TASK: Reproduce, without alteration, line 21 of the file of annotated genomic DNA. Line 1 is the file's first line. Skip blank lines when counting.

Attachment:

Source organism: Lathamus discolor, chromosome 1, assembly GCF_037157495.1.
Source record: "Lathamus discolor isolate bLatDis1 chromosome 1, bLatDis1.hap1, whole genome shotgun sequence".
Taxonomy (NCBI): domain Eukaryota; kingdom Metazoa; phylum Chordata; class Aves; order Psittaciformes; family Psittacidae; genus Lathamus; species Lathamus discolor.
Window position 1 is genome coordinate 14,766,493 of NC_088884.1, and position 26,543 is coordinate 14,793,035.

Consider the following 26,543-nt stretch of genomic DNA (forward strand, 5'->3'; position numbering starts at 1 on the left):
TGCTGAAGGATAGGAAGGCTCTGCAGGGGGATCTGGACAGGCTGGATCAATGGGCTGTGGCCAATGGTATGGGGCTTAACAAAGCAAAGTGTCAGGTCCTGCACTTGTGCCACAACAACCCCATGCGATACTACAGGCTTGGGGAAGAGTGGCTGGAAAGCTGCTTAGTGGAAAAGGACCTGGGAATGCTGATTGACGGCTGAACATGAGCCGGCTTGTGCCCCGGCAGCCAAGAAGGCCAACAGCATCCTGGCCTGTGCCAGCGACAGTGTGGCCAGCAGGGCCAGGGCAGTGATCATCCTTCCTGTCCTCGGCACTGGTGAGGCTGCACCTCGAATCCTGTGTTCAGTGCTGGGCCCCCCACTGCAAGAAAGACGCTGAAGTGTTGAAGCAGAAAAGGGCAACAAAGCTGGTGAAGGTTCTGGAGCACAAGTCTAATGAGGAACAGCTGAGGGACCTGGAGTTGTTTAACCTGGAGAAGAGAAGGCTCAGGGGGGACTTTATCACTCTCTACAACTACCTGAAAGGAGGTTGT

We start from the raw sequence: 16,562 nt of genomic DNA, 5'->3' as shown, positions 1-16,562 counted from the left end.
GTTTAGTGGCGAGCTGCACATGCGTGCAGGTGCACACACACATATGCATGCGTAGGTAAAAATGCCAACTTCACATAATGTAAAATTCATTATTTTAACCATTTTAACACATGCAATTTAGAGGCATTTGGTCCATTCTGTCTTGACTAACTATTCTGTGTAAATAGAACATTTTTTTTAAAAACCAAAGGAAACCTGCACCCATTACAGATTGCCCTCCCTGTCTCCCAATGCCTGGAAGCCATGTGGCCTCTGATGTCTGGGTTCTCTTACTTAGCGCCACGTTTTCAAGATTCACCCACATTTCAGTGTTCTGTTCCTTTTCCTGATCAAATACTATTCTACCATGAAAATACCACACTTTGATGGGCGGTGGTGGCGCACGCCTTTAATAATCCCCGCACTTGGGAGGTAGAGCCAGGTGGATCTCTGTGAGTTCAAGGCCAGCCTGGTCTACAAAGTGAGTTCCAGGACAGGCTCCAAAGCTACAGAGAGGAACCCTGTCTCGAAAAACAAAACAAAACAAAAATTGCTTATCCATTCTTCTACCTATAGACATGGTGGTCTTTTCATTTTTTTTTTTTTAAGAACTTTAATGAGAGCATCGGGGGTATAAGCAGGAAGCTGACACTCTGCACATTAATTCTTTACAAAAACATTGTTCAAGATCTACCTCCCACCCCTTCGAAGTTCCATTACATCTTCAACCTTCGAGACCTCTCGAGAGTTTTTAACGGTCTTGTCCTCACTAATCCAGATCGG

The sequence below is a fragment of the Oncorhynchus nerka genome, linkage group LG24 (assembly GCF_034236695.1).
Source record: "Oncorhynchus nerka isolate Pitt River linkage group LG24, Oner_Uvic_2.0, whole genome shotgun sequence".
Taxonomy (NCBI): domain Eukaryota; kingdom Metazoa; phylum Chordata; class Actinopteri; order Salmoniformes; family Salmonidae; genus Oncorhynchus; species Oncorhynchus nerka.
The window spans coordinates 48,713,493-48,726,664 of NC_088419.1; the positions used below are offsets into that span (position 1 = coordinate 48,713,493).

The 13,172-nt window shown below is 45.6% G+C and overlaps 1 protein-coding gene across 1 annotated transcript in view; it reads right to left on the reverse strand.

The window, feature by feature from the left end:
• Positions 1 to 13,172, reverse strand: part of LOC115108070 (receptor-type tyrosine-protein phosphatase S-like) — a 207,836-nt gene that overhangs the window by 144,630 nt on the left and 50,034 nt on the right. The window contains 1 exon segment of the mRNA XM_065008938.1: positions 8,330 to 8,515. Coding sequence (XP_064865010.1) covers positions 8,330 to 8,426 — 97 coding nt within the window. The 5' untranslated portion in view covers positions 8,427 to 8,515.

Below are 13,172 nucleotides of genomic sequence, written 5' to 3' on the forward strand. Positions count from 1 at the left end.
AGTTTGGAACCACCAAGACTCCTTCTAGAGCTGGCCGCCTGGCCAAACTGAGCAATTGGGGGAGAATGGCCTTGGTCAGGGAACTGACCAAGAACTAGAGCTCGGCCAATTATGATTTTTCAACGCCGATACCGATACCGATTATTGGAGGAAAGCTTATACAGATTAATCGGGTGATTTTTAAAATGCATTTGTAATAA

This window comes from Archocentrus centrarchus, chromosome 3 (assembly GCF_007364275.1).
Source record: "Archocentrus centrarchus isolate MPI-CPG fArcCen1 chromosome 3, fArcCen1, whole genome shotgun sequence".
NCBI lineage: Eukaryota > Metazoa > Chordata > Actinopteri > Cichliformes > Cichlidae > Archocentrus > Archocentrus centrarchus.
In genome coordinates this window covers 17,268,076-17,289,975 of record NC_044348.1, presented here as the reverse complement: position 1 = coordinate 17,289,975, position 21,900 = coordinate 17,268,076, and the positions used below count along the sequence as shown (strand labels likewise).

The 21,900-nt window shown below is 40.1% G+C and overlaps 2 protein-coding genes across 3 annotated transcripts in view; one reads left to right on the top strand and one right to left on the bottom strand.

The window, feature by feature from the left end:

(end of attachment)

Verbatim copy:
In genome coordinates this window covers 17,268,076-17,289,975 of record NC_044348.1, presented here as the reverse complement: position 1 = coordinate 17,289,975, position 21,900 = coordinate 17,268,076, and the positions used below count along the sequence as shown (strand labels likewise).